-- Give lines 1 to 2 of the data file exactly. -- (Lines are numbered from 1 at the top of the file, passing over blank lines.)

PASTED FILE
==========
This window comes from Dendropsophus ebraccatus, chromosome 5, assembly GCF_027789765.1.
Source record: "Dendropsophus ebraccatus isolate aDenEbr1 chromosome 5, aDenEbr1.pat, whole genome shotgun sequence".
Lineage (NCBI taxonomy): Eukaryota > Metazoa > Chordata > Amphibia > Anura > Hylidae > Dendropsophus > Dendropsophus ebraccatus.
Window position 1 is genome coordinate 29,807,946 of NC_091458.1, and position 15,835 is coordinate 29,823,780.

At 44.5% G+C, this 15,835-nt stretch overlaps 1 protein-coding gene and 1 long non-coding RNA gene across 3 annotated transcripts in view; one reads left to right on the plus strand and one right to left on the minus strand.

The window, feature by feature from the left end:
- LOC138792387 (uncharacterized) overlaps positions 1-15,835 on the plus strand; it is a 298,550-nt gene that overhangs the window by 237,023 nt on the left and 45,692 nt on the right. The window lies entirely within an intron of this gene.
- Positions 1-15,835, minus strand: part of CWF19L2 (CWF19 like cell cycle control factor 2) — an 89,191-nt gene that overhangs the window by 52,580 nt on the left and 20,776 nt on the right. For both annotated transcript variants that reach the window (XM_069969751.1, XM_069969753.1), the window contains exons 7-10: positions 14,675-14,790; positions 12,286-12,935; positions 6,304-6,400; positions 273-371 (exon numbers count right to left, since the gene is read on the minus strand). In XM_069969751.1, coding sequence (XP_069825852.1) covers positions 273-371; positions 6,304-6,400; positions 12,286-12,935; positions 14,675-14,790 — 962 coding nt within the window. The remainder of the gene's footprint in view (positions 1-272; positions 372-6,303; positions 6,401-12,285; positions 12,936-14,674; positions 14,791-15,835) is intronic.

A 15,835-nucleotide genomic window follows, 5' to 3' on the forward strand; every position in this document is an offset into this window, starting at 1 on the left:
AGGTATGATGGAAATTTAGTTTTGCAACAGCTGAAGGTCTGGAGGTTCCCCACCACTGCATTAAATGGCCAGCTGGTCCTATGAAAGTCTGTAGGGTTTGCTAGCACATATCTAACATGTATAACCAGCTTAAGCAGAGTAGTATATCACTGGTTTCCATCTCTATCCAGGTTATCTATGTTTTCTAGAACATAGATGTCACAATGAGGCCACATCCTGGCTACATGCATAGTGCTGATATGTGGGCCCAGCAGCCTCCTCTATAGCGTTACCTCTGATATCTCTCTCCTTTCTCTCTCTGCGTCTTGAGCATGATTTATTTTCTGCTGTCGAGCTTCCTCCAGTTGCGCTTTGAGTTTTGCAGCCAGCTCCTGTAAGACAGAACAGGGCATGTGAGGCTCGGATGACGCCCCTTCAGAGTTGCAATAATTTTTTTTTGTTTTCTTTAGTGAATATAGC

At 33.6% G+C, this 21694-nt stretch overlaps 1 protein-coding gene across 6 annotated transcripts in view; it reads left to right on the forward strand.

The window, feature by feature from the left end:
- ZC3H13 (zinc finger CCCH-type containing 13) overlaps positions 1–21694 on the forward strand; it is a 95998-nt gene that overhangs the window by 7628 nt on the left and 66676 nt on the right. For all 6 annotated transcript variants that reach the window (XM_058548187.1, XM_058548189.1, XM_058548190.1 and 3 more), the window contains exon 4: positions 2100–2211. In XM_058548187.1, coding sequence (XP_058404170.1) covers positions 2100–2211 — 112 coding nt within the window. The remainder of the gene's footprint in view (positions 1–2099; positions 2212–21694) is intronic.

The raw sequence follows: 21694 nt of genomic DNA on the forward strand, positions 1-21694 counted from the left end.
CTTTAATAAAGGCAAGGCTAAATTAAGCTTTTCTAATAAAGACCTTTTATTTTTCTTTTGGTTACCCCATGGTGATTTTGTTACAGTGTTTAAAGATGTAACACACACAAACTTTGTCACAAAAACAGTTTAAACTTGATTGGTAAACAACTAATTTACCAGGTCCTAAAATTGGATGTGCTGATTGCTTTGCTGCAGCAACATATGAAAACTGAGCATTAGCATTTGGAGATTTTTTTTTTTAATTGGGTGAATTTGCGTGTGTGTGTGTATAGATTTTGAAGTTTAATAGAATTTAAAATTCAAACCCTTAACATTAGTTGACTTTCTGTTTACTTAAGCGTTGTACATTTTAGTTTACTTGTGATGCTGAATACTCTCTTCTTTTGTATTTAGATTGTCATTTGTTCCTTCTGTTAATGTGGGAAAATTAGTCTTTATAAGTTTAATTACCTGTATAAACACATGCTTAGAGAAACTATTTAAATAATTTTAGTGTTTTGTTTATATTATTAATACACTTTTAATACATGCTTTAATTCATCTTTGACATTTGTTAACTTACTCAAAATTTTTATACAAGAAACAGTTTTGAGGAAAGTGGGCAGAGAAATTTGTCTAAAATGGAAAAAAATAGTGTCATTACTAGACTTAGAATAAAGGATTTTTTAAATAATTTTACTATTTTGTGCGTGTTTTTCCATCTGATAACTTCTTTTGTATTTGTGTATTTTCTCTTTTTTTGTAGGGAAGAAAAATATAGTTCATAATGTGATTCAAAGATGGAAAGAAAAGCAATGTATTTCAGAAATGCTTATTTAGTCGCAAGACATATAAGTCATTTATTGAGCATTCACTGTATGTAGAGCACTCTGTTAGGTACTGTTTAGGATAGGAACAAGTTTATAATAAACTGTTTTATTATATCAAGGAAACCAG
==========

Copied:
This window comes from Dendropsophus ebraccatus, chromosome 5, assembly GCF_027789765.1.
Source record: "Dendropsophus ebraccatus isolate aDenEbr1 chromosome 5, aDenEbr1.pat, whole genome shotgun sequence".